Mitochondria are dynamic organelles, which readily adapt to changes in cellular energy demands through network remodeling by continuous fusion and fission processes (Benard et al., 2007; Mishra and Chan, 2016). Mitochondrial fusion results in the formation of an interconnected mitochondrial network that allows the mixing and redistribution of proteins and mtDNA (Nunnari et al., 1997). In contrast, mitochondrial fission leads to mitochondria with a fragmented morphology, which facilitates the segregation of damaged mitochondria (Berman et al., 2008; Lee and Yoon, 2016). Regulating the equilibrium between mitochondrial fusion and fission is essential to maintain mitochondrial integrity and function through the balance between mitochondrial biogenesis and degradation. These processes are intricately linked to changes in network morphology and spatio-temporal positioning of mitochondria and to their function (Hodneland Nilsson et al., 2015). They are essential for neuronal processes such as synaptogenesis, Ca2+ buffering, axonal transport, and bioenergetics (Oettinghaus et al., 2016).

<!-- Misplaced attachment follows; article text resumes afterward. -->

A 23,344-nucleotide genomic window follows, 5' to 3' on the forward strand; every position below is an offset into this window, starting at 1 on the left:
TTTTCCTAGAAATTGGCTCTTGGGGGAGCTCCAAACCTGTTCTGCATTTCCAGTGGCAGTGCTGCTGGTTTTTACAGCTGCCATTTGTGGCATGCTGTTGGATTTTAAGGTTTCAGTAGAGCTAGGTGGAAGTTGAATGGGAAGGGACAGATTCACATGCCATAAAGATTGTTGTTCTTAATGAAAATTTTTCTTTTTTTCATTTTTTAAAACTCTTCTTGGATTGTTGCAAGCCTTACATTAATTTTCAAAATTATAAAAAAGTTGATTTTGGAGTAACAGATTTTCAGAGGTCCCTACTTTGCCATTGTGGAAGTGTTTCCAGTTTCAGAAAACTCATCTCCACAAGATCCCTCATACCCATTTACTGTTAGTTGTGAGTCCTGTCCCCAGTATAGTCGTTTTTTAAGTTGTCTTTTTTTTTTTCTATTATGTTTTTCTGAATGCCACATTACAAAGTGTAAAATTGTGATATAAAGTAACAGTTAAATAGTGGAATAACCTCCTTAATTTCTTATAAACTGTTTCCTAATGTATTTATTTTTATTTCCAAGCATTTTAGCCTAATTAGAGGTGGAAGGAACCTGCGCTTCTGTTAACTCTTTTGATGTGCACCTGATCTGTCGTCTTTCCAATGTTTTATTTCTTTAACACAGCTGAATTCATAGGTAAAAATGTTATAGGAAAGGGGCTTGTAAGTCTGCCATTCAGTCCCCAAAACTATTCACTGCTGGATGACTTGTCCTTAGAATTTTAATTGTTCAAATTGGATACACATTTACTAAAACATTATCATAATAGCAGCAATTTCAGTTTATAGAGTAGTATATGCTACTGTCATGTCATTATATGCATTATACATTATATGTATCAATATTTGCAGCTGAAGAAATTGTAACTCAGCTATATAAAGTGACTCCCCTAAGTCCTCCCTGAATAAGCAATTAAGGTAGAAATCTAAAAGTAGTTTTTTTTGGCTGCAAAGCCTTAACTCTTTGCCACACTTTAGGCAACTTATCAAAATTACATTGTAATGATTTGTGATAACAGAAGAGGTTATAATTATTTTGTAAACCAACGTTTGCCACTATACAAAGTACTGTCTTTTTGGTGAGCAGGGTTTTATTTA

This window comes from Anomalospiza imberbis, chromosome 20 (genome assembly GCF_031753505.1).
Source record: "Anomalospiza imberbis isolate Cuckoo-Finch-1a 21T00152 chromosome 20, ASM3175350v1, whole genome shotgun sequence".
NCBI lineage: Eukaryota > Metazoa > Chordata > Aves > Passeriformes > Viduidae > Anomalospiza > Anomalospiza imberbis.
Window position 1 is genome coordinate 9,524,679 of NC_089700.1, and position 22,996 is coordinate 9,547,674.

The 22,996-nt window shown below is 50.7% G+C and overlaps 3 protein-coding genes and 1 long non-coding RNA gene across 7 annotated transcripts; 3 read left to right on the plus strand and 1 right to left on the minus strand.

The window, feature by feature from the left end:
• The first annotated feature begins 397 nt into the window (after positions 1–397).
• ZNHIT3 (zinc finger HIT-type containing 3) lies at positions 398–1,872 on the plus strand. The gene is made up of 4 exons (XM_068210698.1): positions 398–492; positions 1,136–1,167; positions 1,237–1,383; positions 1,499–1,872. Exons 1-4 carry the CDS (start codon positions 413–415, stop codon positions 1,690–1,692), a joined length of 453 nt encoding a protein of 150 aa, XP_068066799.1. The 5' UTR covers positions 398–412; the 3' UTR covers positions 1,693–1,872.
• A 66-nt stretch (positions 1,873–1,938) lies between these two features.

We previously demonstrated that DS-HFFs display a mitochondrial network more fragmented with a higher number of short and globular mitochondria and a smaller average mitochondrial volume when compared with euploid controls (Izzo et al., 2017b). Mitochondrial morphology is crucial for cellular physiology, as changes in mitochondrial shape have been linked to neurodegeneration, lifespan and cell death and highlights the importance of targeting therapeutically mitochondrial dynamics (Campello and Scorrano, 2010). In the present study, trisomic cells treated by PGZ showed a network promotion and a near complete rescue of mitochondrial morphology. Analysis of genes involved in fission and fusion processes demonstrated that fusion inducing genes, downregulated in DS-HFFs, were increased by PGZ administration, while the fission inducing DRP1 gene, over-expressed in trisomic cells (Valenti et al., 2017), was downregulated by PGZ treatment. Protein expression of this gene was too variable and yielded no statistical significance thus indicating that post-transcriptional regulating events may have occurred in the time frame that we have tested. PGZ increased fusion protein Opa1 and Mfn2 expressions and decreased fission protein Drp1 expression also in the remnant kidney of nephrectomized rats (Sun et al., 2017). A relationship between PGC-1α expression and mitochondrial fusion genes has been previously reported (Soriano et al., 2006; Rai et al., 2014) and silencing of PGC-1α in smooth muscle cells is known to increase mitochondrial fragmentation (Ryan et al., 2013). These results, together with the rescue of mitochondrial morphology observed in treated cells, can be considered a proof that mitochondrial dynamics, altered in trisomic cells, is restored by the treatment.